How to Properly Clean Your Workstation – 4 Expert Tips



Female office worker disinfecting her workstation

It’s not hard to imagine that your workstation is harbouring more than a few germs. You spend hours every week working, eating, drinking, coughing, and scratching at your desk. And that’s before you consider your colleagues’ germs landing there.

One University of Arizona study found that the average workstation harbours 400 times more bacteria than the average toilet seat. If that’s not enough to encourage you to clean your workstation, nothing will.

If 2020 taught us anything, it was the importance of cleaning. The emergence of COVID-19 means we now have a better understanding of how germs transfer from high touch surfaces and enter the human body. We know that washing our hands regularly with soap and water can kill a range of bacteria and viruses that can make us sick. But no amount of hand washing is going to work if we keep returning to a filthy workstation. 

Here are our four expert tips to help you keep your workstation clean.  

#1 Clean Your Keyboard

Your keyboard is quite likely the grubbiest item on your desk. One UK study found the average keyboard has 3.5 million bacteria per square inch, double that of phones with 1.6 million. The computer mouse came in third, followed by a trackpad which has 162 times more bacteria than money.  

Cleaning your keyboard on a regular basis may save you from illness, disease and days off work. You should be particularly vigilant about cleaning the keyboard before you use it, especially if you share your computer with colleagues. Their germs can easily transfer to your fingers then your face.  

To clean your keyboard, use a soft, lint-free cloth to remove dust and dirt and a disinfectant wipe with a 70% isopropyl alcohol solution to disinfect the surface. Be careful when using a disposable wet wipe on your keyboard, as the moisture can get in under the keys and then the key no longer works.  

#2 Clean the Desk Surface

Your desk surface gathers dust, dirt, and food crumbs if you eat at your desk. Viruses and bacteria can land on your desk and enter your body by touching the contaminated surface and then touching your face. Most germs and bacteria are removed from a surface through a simple wipe with a clean cloth containing water and detergent. If you prefer your surface to be disinfected, clean with detergent and let dry, then use a disinfectant wipe or spray and follow the instructions.    

Cleaning and disinfecting minimises the number of germs that survive on a hard surface and reduces the risk of transmission.

#3 Clean the Monitor

Use a dry, soft, lint-free cloth to pick up dust particles and germs from the screen. If you need to remove fingerprints, spray 70% isopropyl alcohol on to a cloth then wipe the screen or use a disposable alcohol wipe.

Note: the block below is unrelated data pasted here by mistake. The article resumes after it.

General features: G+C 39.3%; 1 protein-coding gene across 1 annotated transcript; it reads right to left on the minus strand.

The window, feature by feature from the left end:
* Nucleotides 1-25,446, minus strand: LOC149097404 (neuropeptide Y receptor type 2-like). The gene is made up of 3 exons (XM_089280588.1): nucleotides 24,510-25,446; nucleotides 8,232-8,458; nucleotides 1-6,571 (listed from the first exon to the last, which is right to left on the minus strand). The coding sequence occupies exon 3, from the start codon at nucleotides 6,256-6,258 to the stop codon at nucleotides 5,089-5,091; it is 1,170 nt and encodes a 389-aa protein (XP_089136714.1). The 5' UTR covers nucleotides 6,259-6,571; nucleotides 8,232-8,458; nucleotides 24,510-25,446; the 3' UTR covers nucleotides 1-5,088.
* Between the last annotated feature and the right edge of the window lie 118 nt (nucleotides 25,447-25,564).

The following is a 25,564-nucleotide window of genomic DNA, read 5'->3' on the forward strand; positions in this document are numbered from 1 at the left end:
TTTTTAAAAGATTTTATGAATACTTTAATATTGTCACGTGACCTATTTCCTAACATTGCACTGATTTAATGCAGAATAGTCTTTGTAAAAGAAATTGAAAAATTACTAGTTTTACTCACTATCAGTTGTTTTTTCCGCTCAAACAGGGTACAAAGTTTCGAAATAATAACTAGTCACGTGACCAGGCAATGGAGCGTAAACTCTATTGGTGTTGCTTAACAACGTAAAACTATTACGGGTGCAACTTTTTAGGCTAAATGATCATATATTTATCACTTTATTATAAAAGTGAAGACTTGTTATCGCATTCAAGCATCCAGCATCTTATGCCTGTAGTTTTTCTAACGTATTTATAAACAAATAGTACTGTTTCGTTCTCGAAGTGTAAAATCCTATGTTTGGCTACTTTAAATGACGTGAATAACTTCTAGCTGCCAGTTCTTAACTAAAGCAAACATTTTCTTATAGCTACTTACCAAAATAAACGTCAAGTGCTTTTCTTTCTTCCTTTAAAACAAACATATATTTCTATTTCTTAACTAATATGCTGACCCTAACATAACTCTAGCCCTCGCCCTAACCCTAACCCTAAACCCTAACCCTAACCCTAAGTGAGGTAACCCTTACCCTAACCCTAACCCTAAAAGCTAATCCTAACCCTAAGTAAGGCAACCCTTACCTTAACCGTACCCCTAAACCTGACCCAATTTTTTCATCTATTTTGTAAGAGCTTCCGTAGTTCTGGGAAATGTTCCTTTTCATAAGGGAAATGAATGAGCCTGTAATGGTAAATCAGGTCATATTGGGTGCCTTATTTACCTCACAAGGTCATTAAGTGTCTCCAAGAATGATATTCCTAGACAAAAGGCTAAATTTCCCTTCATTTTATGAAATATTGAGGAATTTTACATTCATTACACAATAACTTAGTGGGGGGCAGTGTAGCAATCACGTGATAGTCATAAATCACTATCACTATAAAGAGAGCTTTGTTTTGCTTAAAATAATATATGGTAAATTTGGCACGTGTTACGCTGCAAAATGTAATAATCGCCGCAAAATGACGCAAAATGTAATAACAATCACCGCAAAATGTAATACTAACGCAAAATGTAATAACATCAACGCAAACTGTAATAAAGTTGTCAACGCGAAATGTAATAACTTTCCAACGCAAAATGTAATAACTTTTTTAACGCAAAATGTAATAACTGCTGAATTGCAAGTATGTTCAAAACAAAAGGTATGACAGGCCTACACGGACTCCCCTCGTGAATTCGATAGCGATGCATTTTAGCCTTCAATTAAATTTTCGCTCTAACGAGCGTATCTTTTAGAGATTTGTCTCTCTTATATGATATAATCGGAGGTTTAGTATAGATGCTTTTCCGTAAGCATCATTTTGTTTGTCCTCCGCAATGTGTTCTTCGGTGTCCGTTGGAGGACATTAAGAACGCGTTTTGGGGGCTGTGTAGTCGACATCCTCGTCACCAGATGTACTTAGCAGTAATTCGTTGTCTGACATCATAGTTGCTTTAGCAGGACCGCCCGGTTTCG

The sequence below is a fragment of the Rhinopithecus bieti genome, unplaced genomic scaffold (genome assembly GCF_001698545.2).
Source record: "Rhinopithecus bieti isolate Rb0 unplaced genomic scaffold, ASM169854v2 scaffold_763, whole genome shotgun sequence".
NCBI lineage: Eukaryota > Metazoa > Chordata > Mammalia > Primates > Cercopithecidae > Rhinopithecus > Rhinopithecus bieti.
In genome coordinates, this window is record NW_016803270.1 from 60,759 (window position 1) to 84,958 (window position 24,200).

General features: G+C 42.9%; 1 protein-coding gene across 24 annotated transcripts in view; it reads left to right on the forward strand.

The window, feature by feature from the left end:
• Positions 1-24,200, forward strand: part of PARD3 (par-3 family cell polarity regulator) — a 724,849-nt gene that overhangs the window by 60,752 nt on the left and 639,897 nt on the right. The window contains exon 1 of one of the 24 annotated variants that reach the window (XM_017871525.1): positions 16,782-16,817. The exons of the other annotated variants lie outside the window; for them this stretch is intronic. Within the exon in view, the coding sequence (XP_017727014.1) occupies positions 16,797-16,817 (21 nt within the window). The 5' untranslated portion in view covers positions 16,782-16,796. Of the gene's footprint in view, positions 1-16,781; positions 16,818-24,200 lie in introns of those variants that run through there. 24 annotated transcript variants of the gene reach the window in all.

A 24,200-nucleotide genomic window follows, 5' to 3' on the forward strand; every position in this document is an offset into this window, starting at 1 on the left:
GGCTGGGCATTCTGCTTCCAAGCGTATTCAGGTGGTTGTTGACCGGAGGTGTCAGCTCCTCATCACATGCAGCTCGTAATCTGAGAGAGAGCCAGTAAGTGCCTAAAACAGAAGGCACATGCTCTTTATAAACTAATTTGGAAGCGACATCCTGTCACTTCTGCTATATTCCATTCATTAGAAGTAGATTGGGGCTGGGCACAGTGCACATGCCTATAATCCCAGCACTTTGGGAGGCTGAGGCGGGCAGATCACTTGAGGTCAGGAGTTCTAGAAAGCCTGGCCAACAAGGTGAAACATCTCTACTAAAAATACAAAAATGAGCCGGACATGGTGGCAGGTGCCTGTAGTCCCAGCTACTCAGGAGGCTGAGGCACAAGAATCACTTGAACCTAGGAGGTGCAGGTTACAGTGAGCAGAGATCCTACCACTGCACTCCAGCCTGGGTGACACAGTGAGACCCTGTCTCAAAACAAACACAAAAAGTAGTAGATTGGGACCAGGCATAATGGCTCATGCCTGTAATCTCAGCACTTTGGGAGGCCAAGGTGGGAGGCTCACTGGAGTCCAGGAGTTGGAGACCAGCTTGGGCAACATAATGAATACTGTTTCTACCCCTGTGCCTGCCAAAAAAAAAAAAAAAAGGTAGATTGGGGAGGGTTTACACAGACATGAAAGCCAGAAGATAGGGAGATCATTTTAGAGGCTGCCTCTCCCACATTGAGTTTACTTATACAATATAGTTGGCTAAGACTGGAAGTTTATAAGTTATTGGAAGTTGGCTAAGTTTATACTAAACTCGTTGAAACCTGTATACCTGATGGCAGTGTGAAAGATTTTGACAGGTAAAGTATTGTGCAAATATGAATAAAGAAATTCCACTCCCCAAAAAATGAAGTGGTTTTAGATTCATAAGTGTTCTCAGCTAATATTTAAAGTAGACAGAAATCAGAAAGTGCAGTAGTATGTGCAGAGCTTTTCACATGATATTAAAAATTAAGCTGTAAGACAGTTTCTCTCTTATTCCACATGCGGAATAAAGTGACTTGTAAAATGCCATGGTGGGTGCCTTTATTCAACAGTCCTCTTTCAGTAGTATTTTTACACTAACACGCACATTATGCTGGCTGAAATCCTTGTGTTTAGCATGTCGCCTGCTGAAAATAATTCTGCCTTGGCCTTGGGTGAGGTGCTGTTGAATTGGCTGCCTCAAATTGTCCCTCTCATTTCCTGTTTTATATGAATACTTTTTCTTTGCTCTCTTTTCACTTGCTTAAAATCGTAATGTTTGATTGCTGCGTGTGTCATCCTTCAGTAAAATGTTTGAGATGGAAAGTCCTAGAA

LCD screens can be easily damaged by cleaning products, particularly glass cleaners. When cleaning your screen, look for products that are alcohol, ammonia and acetone-free. Most Mac computer screens are glass-coated, so they're more robust than LCD screens and can cope with a cloth sprayed with a glass cleaner or rubbing alcohol.  

Some new matte nano-textured glass screens require a special polishing cloth available from the manufacturer.

It’s best to always read the manufacturer’s instructions before you use any cleaning product besides a soft dry cloth. One product can be fine on one piece of equipment, but can cause damage to another.  

#4 Prevent Cross-Infection

Cross infection occurs when harmful microorganisms such as bacteria and viruses occur between people, equipment or within the body. When you’re cleaning your workstation, you may use the same cloth to wipe over the desk, computer, chair back, drawers and monitor. If you aren’t careful you can transfer a virus from one surface to another that you touch frequently.

To avoid cross-infection, follow these tips:

  • Clean the cleanest surface first then move on to dirtier ones

  • Wash or replace your cloth regularly

  • Wipe a surface in an S shaped pattern so you don’t re-contaminate

  • Ensure the surface is well-covered with detergent then dried before a disinfectant

Whether you choose to wear gloves when you’re cleaning or you use your bare hands, always wash your hands for 20 seconds with soap and water when you’ve finished.

Isn’t it the Cleaners’ Job?

You might think it’s not up to you to worry about cleaning in the office. If your office is cleaned by professionals, it’s most likely that they don’t clean your workstation more than once per week. And time constraints may mean it’s not a thorough clean. If you’re at work for eight hours a day five days a week, it’s worth spending a few minutes cleaning your workstation to ensure you’re working in a clean environment and not home sick.   

How Often Should You Clean Your Workstation? 

Ideally you should clean your workstation on a weekly basis to stop the build-up of dust and dirt however if one or more of your colleagues came to work unwell, it’s best to step up your cleaning regime and do it daily to avoid falling ill. If you share a workstation, it’s best to wipe over the keyboard, phone and desk every time you return to work.  

If you’re looking for ergonomic equipment to assist with working from home, call Ergolink on (08) 9240 7066 or contact us online.